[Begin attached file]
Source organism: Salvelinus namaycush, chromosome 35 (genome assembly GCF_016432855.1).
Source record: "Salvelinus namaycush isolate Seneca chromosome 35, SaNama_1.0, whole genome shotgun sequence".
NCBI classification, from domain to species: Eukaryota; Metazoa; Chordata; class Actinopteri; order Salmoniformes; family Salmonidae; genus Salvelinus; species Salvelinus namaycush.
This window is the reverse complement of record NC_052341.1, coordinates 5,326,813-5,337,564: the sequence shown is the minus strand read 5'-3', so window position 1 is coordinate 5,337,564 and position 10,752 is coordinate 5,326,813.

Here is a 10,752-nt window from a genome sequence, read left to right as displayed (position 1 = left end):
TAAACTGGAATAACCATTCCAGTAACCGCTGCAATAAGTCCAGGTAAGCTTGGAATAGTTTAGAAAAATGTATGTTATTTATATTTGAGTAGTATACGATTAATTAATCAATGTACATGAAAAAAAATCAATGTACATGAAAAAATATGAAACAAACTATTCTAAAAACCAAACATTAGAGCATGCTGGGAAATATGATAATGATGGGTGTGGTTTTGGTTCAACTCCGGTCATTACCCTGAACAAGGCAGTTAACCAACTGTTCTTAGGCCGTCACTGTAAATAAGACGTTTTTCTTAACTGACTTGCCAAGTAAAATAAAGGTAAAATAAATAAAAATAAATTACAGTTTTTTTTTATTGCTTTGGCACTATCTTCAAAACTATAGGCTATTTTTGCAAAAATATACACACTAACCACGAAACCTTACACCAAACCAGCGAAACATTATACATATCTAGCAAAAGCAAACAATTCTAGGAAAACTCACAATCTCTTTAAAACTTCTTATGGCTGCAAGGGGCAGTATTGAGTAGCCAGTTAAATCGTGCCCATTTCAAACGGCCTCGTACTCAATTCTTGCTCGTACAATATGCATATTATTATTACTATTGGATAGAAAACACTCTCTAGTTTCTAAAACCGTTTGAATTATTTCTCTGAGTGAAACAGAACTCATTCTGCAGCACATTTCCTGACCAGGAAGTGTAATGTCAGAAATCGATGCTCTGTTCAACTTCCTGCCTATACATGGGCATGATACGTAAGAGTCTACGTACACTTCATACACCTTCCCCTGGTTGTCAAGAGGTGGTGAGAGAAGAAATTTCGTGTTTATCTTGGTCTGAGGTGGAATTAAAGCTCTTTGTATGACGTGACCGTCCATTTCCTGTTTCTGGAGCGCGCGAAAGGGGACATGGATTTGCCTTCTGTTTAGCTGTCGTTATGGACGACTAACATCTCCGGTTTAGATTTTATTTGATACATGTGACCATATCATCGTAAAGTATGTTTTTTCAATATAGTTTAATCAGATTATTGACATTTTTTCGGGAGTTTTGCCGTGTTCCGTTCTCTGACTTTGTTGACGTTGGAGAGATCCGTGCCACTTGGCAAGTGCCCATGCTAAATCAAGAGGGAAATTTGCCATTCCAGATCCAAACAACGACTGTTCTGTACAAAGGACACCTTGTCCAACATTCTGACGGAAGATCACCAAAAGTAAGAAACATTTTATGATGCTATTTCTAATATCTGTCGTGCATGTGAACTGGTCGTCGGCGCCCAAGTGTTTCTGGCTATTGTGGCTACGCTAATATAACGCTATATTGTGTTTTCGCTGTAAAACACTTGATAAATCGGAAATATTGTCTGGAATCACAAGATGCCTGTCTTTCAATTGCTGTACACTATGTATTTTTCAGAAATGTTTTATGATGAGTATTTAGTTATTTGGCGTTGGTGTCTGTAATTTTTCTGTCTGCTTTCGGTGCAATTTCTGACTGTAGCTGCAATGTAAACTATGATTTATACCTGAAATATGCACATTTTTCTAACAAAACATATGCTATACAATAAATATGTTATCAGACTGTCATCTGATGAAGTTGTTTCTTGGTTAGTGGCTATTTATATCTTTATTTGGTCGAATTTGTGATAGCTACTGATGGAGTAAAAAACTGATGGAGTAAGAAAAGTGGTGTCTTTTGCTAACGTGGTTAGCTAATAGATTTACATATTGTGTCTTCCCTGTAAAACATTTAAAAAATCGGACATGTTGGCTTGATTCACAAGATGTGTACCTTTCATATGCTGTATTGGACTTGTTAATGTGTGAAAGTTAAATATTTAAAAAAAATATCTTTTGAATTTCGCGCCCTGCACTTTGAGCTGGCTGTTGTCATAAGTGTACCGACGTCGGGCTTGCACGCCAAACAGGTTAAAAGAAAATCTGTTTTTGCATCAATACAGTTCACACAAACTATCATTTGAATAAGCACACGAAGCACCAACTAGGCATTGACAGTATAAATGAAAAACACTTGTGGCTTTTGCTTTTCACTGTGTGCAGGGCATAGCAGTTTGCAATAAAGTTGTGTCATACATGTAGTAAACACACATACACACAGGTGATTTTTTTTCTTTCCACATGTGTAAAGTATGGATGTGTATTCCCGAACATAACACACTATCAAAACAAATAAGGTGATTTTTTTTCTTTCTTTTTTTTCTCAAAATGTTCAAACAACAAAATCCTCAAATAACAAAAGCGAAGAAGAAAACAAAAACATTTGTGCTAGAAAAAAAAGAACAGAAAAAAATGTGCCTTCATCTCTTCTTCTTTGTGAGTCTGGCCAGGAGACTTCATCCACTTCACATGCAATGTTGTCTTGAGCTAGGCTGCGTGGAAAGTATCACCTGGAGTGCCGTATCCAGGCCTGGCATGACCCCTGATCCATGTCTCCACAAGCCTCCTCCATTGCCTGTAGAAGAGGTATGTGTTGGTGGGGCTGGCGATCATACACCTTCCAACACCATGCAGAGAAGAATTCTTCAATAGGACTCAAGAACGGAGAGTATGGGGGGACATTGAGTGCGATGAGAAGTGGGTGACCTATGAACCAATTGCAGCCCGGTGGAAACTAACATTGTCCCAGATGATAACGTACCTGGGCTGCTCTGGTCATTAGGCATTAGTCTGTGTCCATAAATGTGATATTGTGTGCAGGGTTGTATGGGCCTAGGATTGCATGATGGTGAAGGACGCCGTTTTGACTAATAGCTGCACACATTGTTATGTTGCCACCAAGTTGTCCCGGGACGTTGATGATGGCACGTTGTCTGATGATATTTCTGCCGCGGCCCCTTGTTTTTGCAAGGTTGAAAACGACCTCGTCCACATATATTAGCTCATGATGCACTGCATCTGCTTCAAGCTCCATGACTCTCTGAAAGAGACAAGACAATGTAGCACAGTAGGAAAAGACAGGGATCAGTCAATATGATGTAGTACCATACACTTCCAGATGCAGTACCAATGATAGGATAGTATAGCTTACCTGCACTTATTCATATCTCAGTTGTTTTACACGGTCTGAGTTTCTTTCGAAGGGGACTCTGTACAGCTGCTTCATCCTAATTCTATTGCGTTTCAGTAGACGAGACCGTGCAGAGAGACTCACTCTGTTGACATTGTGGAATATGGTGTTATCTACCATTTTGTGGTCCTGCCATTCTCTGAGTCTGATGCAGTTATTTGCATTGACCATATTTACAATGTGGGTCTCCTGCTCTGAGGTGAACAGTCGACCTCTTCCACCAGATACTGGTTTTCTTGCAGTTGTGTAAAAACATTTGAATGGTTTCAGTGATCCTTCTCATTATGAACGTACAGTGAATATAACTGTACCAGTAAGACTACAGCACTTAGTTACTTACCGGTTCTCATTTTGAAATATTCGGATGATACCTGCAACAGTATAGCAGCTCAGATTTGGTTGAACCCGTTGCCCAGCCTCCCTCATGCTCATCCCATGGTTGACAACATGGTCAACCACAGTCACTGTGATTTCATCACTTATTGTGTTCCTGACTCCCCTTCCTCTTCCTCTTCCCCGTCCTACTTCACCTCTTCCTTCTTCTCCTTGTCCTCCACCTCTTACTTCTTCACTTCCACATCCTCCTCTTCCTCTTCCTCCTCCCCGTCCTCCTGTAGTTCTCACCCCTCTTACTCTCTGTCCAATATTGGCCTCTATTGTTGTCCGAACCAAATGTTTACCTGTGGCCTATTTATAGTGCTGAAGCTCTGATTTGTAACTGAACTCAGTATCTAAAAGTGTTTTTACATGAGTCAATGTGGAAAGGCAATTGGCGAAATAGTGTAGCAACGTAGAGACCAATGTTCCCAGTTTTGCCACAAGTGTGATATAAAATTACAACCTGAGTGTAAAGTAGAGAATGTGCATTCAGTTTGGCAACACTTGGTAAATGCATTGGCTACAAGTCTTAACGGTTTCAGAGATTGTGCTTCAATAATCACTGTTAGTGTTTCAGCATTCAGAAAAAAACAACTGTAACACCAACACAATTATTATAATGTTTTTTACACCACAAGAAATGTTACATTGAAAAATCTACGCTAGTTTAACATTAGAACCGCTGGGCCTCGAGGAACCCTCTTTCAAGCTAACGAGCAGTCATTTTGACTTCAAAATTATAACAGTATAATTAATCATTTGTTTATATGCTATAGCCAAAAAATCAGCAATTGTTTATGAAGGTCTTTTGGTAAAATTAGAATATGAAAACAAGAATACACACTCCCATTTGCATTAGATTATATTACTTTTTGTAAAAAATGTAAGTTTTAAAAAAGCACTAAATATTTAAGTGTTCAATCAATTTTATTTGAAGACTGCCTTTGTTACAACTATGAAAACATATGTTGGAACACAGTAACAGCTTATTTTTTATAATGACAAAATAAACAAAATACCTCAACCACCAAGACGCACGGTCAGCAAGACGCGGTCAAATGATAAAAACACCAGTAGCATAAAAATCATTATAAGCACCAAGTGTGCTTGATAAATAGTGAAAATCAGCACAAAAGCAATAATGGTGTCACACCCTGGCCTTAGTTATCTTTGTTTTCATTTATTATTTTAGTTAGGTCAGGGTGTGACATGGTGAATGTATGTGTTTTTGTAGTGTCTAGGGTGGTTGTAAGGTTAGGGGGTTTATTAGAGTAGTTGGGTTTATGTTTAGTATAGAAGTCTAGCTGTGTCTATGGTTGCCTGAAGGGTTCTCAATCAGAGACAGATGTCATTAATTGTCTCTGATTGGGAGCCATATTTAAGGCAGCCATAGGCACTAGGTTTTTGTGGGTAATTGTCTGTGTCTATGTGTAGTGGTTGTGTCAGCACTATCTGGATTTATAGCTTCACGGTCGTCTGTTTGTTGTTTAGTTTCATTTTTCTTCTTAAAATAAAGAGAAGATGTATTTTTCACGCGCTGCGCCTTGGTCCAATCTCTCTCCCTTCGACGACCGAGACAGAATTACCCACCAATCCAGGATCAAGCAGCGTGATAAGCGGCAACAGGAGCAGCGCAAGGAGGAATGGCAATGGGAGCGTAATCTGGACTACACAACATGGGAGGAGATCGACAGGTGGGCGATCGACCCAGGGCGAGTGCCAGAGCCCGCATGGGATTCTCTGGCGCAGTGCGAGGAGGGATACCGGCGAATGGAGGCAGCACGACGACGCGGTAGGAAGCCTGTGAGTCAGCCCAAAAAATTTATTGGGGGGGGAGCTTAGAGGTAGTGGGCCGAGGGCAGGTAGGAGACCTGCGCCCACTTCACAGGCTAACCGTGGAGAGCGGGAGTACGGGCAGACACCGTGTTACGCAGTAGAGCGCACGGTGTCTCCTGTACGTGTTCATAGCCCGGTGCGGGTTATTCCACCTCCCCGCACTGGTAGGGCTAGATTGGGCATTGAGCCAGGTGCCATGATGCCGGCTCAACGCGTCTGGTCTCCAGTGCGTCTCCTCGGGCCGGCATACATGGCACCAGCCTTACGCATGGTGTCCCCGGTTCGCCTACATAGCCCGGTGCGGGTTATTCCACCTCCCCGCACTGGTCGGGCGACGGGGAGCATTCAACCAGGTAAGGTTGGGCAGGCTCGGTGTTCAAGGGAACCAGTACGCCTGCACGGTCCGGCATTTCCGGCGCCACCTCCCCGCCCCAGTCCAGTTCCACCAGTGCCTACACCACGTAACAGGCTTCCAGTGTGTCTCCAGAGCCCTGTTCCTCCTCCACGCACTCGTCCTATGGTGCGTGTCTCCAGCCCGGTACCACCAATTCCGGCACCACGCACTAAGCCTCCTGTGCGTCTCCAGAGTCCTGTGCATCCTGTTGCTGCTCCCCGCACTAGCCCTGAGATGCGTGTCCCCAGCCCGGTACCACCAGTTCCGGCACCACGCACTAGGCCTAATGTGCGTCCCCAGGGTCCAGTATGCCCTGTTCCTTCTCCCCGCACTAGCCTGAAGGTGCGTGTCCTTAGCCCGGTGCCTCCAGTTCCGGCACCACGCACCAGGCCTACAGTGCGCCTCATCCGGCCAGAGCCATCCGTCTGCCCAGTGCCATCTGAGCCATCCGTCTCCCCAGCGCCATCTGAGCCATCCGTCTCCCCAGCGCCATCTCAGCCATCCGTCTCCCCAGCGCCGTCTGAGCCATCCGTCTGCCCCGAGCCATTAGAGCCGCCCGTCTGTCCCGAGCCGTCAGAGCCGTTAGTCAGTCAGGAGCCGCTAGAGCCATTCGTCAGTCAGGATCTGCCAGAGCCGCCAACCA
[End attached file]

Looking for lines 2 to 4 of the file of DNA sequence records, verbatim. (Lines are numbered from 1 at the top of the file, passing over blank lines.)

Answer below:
Source record: "Salvelinus namaycush isolate Seneca chromosome 35, SaNama_1.0, whole genome shotgun sequence".
NCBI classification, from domain to species: Eukaryota; Metazoa; Chordata; class Actinopteri; order Salmoniformes; family Salmonidae; genus Salvelinus; species Salvelinus namaycush.
This window is the reverse complement of record NC_052341.1, coordinates 5,326,813-5,337,564: the sequence shown is the minus strand read 5'-3', so window position 1 is coordinate 5,337,564 and position 10,752 is coordinate 5,326,813.